Working towards a hopeful future with service users in a custodial setting is fraught with difficulty. Maxine Cromar-Hayes and Mark Chandley discuss how reflective practice helped to explore the principles involved
This article focuses on one of the three high secure hospitals in England. All the patients are male and all have a diagnosis of mental illness, personality disorder or dual diagnosis; they are nursed under the Mental Health Act 1983. Many of the patients have restrictions placed on them by the judicial system because of their propensity for violence and therefore present a risk to the public. The aim of this article is to explore an action research project that looked at how and if the recovery model can be embraced in high secure services.
Recovery is evident and tangible in high secure services, however, it differs from the recovery idea offered by Anthony (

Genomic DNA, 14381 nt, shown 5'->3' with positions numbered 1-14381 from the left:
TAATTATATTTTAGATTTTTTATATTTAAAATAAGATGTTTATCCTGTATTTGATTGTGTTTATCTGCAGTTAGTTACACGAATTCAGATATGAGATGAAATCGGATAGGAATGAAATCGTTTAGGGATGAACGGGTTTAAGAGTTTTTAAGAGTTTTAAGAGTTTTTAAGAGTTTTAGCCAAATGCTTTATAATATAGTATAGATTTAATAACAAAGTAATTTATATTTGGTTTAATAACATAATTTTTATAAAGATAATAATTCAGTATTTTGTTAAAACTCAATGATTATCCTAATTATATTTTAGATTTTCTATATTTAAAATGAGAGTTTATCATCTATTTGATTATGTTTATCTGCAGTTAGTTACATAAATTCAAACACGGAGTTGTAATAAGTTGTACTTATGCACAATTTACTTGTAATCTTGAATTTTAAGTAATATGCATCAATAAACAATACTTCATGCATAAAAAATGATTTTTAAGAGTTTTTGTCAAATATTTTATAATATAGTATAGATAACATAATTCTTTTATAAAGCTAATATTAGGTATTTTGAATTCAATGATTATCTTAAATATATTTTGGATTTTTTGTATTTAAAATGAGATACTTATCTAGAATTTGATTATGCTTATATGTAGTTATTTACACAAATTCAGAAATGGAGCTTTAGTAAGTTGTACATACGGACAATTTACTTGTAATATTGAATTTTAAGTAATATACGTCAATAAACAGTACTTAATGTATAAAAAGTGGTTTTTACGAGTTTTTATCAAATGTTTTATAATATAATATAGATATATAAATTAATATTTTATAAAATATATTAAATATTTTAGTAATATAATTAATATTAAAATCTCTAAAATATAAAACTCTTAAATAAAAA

For staff to be able to offer recovery-orientated care they need to be valued. Recovery principles should apply to people, not simply to those who are prescribed the role of patient. Early findings of the study are detailed through a thematic analysis and practice changes are reported.
Mental Health Practice. 18, 8, 32-37. doi: 10.7748/mhp.18.8.32.e972Correspondence
This article has been subject to double-blind review and has been checked using antiplagiarism softwareConflict of interest
Received: 21 February 2014
Accepted: 07 May 2014
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